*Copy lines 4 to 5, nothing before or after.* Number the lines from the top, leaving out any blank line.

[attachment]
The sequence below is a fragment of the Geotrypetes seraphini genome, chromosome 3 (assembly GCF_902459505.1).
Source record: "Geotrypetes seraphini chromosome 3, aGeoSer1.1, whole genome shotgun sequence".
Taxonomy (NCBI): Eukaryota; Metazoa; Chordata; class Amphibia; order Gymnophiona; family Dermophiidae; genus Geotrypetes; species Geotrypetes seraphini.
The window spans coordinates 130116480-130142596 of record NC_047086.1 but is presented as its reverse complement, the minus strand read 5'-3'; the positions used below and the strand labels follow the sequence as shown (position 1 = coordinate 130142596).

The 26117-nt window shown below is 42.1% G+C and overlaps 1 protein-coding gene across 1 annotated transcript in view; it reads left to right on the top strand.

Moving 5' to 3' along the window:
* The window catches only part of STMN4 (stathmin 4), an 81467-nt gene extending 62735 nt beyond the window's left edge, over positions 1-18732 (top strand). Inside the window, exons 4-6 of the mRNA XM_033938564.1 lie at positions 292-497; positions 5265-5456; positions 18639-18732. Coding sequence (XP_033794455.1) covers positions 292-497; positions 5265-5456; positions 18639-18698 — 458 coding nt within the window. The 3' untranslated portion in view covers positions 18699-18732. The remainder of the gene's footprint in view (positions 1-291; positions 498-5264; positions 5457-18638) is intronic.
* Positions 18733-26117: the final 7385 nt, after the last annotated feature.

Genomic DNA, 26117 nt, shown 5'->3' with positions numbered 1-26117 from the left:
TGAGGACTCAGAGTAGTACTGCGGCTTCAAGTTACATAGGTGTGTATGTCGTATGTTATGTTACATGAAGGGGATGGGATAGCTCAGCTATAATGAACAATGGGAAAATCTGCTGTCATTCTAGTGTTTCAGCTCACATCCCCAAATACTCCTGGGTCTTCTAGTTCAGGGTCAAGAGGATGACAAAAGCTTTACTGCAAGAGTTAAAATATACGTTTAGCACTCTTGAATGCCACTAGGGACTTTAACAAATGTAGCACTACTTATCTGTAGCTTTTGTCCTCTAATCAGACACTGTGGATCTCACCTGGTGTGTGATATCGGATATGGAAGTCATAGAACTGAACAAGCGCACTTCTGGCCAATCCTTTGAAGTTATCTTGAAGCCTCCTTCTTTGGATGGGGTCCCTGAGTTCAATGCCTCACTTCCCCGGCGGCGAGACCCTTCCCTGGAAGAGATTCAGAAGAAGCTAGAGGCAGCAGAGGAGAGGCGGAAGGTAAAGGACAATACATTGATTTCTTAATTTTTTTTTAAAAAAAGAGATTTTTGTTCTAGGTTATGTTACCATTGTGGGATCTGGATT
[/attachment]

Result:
The window spans coordinates 130116480-130142596 of record NC_047086.1 but is presented as its reverse complement, the minus strand read 5'-3'; the positions used below and the strand labels follow the sequence as shown (position 1 = coordinate 130142596).

The 26117-nt window shown below is 42.1% G+C and overlaps 1 protein-coding gene across 1 annotated transcript in view; it reads left to right on the top strand.